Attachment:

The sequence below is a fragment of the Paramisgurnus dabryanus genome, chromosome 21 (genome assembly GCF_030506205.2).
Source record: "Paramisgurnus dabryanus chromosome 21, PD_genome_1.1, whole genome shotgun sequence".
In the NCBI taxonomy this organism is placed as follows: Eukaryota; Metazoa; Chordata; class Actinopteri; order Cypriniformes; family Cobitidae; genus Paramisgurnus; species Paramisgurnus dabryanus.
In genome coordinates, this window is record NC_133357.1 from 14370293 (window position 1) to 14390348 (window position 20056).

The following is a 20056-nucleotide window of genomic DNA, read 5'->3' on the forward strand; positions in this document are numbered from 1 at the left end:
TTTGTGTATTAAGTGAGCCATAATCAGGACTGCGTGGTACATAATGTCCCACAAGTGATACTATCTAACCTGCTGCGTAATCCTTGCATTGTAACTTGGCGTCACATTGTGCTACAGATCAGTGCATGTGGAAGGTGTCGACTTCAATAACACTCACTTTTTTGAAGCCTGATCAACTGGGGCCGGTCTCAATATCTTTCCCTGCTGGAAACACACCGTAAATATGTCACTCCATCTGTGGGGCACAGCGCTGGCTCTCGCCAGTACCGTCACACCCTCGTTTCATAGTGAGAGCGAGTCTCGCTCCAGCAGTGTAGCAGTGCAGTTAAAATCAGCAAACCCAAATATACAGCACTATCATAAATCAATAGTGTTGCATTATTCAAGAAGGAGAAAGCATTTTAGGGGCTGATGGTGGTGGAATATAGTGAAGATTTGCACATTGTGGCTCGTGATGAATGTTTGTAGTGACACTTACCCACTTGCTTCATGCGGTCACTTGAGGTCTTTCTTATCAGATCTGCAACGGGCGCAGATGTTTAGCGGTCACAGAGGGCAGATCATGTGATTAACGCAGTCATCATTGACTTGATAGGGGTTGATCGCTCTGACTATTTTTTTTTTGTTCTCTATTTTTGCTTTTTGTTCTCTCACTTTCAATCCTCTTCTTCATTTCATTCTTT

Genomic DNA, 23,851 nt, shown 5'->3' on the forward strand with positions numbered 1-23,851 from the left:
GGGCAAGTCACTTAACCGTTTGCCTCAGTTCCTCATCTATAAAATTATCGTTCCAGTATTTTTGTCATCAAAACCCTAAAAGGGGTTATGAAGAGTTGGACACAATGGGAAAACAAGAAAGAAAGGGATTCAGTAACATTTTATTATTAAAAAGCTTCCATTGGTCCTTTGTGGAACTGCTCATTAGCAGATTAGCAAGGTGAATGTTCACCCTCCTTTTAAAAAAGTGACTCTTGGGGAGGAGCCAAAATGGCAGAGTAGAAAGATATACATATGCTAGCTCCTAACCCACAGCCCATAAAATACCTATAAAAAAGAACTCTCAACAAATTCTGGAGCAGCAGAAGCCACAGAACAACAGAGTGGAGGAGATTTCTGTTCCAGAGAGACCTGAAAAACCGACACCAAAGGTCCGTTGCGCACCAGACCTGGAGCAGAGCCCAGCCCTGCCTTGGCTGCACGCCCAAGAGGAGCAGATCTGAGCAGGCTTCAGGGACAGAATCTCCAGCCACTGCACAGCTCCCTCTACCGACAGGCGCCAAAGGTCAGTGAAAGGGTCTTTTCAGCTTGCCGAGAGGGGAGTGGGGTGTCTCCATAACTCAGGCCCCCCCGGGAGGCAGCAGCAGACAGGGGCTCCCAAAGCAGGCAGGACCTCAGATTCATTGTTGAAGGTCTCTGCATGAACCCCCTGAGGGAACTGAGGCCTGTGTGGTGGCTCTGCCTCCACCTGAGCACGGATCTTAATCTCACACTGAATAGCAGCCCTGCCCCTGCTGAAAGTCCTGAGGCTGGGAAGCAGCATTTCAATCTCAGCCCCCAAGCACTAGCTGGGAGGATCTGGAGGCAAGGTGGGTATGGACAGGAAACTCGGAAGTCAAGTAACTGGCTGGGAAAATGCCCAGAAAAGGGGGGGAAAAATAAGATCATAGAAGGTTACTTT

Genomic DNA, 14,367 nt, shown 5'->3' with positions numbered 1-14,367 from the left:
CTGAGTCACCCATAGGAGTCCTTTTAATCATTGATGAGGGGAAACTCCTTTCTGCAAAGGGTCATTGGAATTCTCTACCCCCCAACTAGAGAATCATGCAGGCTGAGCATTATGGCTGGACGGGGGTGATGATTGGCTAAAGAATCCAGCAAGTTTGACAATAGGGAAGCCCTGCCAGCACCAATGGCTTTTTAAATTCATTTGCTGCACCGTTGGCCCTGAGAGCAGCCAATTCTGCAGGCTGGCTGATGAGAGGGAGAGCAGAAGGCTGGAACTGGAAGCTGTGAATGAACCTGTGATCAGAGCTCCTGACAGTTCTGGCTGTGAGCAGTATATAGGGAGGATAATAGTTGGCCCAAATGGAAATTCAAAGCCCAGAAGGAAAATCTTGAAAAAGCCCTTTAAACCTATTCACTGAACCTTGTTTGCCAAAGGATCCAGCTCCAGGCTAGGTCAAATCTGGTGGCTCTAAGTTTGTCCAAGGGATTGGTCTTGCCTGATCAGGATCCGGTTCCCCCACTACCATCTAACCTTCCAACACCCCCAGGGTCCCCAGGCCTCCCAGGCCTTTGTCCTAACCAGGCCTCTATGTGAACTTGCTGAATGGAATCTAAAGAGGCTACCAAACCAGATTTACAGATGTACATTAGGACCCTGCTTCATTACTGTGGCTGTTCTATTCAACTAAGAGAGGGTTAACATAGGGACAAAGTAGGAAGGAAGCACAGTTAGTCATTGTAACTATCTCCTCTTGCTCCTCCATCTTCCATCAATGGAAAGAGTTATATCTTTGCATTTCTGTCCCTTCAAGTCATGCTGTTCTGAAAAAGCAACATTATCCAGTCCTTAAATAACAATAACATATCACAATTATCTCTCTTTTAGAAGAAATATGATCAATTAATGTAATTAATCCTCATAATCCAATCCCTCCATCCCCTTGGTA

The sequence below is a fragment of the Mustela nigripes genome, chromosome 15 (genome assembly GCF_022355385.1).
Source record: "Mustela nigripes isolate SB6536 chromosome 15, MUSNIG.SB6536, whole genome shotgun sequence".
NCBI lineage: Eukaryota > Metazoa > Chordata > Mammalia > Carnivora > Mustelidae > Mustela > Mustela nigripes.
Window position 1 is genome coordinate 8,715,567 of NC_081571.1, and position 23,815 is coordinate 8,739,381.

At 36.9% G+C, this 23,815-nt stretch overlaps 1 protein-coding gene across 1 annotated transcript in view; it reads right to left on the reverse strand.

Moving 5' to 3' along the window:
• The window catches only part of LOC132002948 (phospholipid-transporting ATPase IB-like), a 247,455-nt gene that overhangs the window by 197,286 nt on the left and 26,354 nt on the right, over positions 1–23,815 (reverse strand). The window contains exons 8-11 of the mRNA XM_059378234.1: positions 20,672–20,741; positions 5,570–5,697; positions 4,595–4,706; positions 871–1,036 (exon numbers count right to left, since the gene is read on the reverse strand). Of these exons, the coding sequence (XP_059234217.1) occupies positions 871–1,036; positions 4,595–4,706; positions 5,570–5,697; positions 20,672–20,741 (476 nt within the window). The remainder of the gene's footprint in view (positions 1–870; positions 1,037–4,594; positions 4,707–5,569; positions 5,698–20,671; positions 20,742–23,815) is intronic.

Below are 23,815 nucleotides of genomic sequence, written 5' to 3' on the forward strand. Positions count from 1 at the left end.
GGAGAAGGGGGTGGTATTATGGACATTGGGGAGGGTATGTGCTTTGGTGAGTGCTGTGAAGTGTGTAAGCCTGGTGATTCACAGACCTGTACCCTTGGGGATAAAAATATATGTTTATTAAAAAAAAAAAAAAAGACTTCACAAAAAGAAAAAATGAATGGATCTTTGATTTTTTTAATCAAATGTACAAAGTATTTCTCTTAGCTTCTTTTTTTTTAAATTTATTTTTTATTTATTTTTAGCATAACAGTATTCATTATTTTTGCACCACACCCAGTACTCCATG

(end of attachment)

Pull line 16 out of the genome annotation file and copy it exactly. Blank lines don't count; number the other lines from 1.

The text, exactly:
Moving 5' to 3' along the window: